Blue slips were punishments for academic infractions, and each blue slip is a Sunday study hall you have to attend. Sunday is the only day you can sleep in and the study hall was at 6am.  If you did not attend, your blue slips doubled. At one point my friend over slept too many of his blue slips and had hundreds.  There was no possible way for him to move up in form unless he remained at the school for something like a decade which was kind of funny, but also spoke to the flippant and apathetic nature of the schools programing.  Because everyone knew their graduation date, and because that was always the same day in December or June, people would just stop attending these study halls at all in the weeks leading up to it.  At one point, the day before graduation, the one of the heads of the school threatened to deny everyone graduation if they did not attend their final blue slip

Gold slips were a reward for good behavior but I can count on one hand the number given out during my time.  I don't remember what they were used for actually.  I do remember that at one point someone figured out how to copy or print out the gold slips, and forged a bunch of them, but that was the only time any one had them.  This is consistent with other rewards systems at Oakley, the highest form was advanced form, which could score you a private dorm.  But almost no one ever attained it, and staff would used the dorm that was set aside. I think like six people made it there during my time and, naturally, they were all secretly breaking the rules in some kind of extreme way.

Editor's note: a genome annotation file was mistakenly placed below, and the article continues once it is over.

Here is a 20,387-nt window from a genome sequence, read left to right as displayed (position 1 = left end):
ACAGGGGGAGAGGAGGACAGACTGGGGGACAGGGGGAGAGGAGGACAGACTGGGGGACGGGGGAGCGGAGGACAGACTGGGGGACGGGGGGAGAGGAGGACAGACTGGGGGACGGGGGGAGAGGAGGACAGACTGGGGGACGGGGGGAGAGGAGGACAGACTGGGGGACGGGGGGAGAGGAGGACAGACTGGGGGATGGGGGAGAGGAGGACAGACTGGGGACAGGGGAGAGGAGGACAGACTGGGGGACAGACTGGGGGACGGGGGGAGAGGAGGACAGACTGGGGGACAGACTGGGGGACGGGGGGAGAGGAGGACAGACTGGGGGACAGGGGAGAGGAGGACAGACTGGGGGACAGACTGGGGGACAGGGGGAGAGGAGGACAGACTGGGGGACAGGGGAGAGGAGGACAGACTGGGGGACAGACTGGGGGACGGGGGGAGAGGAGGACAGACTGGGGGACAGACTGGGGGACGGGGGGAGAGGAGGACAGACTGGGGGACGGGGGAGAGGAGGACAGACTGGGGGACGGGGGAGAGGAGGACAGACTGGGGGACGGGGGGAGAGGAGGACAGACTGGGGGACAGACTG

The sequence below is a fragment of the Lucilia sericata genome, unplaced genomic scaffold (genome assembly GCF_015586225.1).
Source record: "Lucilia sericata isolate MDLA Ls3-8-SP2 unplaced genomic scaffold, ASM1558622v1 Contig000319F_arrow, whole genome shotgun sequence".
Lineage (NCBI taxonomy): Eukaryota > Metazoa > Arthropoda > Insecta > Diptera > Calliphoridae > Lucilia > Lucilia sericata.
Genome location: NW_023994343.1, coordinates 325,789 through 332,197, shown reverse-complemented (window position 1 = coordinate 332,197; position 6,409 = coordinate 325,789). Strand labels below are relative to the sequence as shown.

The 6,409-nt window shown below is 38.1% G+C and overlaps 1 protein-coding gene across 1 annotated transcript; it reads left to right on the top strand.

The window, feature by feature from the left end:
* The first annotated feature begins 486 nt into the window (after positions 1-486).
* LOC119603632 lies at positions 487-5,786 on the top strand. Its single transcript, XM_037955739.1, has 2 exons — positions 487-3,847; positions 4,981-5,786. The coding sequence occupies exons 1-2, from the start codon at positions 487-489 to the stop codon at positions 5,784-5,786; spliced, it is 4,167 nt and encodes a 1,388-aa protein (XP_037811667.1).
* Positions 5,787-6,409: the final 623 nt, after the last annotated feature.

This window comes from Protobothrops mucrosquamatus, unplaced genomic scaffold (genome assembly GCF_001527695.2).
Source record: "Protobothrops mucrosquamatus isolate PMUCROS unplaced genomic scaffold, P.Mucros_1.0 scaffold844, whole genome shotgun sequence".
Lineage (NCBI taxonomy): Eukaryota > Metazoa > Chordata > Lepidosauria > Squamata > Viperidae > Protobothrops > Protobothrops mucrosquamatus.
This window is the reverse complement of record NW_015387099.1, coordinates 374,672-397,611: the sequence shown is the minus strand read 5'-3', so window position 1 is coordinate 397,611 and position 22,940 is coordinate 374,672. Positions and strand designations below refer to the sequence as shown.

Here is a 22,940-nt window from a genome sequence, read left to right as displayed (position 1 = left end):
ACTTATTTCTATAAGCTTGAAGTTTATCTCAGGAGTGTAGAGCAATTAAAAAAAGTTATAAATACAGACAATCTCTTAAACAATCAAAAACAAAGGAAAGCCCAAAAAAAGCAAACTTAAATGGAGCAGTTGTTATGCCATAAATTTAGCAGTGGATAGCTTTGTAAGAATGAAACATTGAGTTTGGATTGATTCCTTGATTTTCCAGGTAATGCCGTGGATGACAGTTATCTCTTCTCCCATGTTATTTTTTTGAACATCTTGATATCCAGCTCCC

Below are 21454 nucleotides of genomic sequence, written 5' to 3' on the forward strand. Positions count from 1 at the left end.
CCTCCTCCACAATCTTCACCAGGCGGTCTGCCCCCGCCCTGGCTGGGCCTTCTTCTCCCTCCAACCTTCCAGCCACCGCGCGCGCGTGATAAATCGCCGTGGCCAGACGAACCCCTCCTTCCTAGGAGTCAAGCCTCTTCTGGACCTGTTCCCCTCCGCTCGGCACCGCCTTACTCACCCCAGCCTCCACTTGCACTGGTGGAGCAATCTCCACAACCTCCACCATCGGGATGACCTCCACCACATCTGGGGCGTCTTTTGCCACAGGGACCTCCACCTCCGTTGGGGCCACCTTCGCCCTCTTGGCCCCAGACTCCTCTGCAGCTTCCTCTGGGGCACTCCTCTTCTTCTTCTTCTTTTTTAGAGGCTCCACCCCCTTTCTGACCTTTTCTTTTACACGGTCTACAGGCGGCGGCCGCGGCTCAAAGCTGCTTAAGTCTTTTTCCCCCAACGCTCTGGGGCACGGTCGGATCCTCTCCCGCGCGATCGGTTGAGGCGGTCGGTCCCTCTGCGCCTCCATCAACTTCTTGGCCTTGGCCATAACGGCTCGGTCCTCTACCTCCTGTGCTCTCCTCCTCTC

The staff definitely had some shadier shit going on but the information was carefully buried and partitioned away from us.  At one point a staff member named Eddie asked my girlfriend what her pants size was.  I heard a lot of things like that about Eddie, but the big thing that happened was a newer girl made some claim along the lines that he assaulted her.  She was immediately isolated on off form, and we never got to talk to her before she left and we don't know where she went.  I can't remember the name of this girl or the exact nature of the claim but certainly nothing was done about it, in fact Eddie was eventually promoted to head counselor for one of the girls dorms. I wish I can offer more details about the girl that was assaulted but she was isolated before most of us realized she was at the school

At one point staff caused a gas leak in one of the dorms and tried to cover it up.  Parents still found out and then they blamed it on a student.

Another time during some kind of celebratory event staff accidentally mixed up snow cone flavoring with anti freeze and sent a few dozen students to the hospital.  Some people hated the school so much they went to the hospital for the night even though they didn't have a snow cone.  They chose a stomach oump over a night at Oakley.  They were bribed with snacks and fast food and little was made of it with the parents.

Food was heavily commodified in a punishment sense.  Only my dorm was locked out of our personal food amenities for most of my stay.  The cafeteria food was really, bad so this was pretty rough and also characteristic of Oakley's firm philosophy of punishing the entire group over the individual.

Ultimately I feel like it's hard to identify how else Oakley was so horrible, especially compared to stricter facilities.  Perhaps I would say that Oakley is what happens when you take the punitive aspects of and RTC, remove almost all of the real therapy component, and place it in a cery nice prep boarding school. I would say that notions that "keep your head down and lick the staff shoes" is accurate about how to survive at oakley

I'll answer any questions you guys might have for clarity :) and I'll post more if I remember something important

« Last Edit: January 26, 2019, 03:35:22 PM by NivvyMiz »